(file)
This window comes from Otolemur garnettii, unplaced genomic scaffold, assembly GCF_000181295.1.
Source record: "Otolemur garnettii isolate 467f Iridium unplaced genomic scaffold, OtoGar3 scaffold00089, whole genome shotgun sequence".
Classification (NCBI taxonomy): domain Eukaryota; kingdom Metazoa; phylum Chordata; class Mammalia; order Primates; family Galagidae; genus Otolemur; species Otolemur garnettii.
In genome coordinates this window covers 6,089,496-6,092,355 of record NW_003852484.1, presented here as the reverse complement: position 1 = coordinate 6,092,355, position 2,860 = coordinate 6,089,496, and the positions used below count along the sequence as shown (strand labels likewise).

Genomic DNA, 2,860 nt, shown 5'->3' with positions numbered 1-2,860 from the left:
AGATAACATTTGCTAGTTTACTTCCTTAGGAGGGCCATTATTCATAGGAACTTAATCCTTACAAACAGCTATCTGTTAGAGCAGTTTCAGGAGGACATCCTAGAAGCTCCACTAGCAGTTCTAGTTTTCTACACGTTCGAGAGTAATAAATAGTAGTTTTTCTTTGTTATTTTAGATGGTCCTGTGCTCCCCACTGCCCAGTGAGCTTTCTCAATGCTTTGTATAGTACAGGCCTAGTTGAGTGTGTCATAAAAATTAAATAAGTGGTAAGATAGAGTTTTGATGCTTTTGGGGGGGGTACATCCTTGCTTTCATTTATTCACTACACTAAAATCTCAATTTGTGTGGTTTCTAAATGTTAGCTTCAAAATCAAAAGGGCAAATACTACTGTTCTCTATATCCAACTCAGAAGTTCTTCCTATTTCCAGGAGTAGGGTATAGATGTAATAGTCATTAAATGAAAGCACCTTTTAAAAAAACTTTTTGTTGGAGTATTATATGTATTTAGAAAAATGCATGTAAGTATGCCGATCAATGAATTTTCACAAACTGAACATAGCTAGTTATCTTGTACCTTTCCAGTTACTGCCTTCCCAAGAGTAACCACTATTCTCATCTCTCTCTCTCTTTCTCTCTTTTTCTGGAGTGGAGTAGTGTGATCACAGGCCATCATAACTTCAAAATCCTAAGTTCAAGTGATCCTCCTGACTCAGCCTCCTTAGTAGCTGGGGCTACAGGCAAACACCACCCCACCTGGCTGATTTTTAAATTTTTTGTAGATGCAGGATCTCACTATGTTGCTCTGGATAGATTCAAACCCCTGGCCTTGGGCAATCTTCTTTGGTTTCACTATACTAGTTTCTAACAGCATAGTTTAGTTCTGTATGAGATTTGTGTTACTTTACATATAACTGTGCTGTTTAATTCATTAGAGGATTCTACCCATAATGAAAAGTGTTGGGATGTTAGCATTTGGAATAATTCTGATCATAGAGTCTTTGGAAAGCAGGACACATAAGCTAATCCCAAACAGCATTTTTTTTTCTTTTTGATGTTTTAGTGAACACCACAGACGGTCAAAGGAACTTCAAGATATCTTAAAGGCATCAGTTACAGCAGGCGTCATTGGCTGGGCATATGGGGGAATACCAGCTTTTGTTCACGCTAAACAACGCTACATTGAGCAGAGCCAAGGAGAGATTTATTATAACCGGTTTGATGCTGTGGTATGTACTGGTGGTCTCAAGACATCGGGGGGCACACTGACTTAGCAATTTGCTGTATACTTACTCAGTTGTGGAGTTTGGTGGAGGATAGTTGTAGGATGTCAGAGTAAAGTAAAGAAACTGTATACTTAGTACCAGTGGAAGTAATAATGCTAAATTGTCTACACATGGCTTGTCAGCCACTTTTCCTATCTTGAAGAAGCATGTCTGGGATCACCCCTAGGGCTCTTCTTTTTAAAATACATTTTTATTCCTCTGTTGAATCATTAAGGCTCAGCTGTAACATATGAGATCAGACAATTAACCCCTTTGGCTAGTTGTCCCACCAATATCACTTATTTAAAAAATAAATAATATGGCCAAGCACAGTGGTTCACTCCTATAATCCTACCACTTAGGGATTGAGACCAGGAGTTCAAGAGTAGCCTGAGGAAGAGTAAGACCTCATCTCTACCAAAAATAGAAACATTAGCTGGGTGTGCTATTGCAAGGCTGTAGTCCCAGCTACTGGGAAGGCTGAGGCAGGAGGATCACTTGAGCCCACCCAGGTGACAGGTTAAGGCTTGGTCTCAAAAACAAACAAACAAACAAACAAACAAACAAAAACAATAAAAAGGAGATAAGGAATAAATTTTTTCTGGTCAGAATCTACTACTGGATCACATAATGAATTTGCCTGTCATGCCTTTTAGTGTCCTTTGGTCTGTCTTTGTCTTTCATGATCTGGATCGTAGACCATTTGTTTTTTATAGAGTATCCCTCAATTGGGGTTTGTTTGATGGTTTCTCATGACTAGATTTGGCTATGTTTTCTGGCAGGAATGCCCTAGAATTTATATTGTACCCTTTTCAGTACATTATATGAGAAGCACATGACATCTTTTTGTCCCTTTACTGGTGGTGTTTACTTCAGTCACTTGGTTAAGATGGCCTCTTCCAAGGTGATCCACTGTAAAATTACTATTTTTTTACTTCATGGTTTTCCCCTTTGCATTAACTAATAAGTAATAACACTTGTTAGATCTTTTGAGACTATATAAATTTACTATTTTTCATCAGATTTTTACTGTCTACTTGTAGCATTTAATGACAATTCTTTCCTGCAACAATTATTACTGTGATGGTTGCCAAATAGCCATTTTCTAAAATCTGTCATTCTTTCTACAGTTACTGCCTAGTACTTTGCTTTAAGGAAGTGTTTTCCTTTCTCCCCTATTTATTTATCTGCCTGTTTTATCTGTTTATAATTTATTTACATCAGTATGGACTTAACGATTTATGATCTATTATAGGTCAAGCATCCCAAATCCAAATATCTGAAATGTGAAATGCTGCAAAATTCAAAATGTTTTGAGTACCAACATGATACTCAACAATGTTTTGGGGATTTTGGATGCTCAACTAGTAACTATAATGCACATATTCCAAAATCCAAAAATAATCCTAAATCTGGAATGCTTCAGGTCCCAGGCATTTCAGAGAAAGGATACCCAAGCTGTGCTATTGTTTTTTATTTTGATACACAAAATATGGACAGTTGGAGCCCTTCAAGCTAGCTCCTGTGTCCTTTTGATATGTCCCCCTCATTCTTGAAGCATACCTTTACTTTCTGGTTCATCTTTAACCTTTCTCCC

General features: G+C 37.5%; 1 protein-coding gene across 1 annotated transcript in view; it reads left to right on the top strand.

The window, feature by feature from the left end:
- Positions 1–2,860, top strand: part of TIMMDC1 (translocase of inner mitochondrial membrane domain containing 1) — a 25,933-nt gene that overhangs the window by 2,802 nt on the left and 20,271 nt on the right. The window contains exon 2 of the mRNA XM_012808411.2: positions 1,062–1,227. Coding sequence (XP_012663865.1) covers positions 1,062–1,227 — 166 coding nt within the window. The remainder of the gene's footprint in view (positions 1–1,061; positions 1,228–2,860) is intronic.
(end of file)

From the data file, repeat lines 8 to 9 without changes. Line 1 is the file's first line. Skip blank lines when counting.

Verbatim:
The window, feature by feature from the left end:
- Positions 1–2,860, top strand: part of TIMMDC1 (translocase of inner mitochondrial membrane domain containing 1) — a 25,933-nt gene that overhangs the window by 2,802 nt on the left and 20,271 nt on the right. The window contains exon 2 of the mRNA XM_012808411.2: positions 1,062–1,227. Coding sequence (XP_012663865.1) covers positions 1,062–1,227 — 166 coding nt within the window. The remainder of the gene's footprint in view (positions 1–1,061; positions 1,228–2,860) is intronic.